If you’ve been out to visit the island or driven past recently, you may have noticed our many construction projects this year! Between the ramps reconstruction and the Old 7 Mile Bridge repairs, Pigeon Key has been home to barges, cranes, and bulldozers since mid-March. Fortunately, this is nothing new to our hardy little island – and it all started 111 years ago.
When Henry Flagler decided to expand the Florida East Coast Railway to Key West, engineer C.S. Coe was hired to establish and oversee the work camp of the Middle Keys. In 1908, Pigeon Key’s first construction began. The dining quarters, outfitted to feed one hundred workers, was the island’s earliest building. With sliding pocket windows and strong trusses, this sturdy and simple structure stood the test of time and served as the structural blueprint for the rest of the island’s buildings. This building was later converted into a family home for the Paint Foreman residing on the island and currently acts as a student and camper dormitory. Four dormitories for the workers were built in 1909, one of which (Section Gang Quarters) still stands as The Pigeon Key Foundation’s main classroom. At the time, each dormitory housed 64 men.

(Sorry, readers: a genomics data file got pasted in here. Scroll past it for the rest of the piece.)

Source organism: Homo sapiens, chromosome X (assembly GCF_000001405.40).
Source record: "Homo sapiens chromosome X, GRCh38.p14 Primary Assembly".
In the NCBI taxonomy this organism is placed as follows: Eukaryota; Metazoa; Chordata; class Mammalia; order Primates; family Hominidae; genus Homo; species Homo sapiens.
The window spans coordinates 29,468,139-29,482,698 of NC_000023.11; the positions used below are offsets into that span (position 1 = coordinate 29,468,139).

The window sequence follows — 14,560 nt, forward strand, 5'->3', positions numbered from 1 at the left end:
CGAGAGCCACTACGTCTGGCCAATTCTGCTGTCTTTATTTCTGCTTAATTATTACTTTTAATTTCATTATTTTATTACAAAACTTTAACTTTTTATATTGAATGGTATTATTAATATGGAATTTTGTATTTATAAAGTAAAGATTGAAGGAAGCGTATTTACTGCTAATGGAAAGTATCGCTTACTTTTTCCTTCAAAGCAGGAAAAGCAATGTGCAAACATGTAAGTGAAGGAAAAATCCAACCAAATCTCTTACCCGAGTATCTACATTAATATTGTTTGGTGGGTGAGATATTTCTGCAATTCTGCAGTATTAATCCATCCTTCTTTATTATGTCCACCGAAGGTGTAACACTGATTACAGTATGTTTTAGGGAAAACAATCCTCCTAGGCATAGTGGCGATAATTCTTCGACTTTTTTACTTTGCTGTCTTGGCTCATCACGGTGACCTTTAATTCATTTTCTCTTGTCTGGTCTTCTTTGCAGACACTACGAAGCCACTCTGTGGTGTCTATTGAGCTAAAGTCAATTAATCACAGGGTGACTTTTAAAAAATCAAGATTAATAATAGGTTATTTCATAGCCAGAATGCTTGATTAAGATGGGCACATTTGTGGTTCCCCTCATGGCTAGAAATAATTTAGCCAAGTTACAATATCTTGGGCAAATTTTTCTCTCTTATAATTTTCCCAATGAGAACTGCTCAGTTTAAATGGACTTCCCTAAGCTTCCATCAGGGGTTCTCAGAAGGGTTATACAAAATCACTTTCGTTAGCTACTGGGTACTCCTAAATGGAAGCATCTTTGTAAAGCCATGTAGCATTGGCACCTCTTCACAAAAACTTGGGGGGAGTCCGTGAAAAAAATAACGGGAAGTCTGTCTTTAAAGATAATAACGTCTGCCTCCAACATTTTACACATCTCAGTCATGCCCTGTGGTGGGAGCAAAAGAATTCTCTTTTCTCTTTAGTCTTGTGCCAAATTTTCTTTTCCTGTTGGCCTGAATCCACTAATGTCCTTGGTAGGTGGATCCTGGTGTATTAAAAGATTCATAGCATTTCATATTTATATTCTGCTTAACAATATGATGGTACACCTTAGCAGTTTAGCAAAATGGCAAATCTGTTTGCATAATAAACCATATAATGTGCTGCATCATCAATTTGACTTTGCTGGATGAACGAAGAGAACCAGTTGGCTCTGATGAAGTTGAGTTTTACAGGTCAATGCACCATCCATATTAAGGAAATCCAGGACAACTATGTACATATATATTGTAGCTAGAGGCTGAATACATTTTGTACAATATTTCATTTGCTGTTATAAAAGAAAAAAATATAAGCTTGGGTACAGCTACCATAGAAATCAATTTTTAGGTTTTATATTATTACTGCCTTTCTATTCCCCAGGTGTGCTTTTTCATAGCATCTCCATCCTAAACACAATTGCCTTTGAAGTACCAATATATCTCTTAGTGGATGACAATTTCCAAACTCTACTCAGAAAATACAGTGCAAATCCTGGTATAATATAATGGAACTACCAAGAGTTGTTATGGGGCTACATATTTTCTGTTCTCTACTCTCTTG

After the Overseas Railway was completed in 1912, the island was converted from a bridge-building camp to a maintenance camp. The aforementioned Paint Foreman as well the Bridge Tender and Assistant Bridge Tender were each built homes for their families. From 1912-1935 Pigeon Key was a small town with about 40 residents. Similar in structure to the original kitchen, the Assistant Bridge Tender’s and Bridge Tender’s residences have been reoutfitted into our museum and second dormitory, respectively.
With strides in place to complete the ramp connecting the island to Old 7, as well as repairing Irma’s damages to our Honeymoon Cottage and Commissary buildings, this second era of construction and revitalization is a welcome time. Come and see the progress for yourself on a historical tour that takes place three times a day.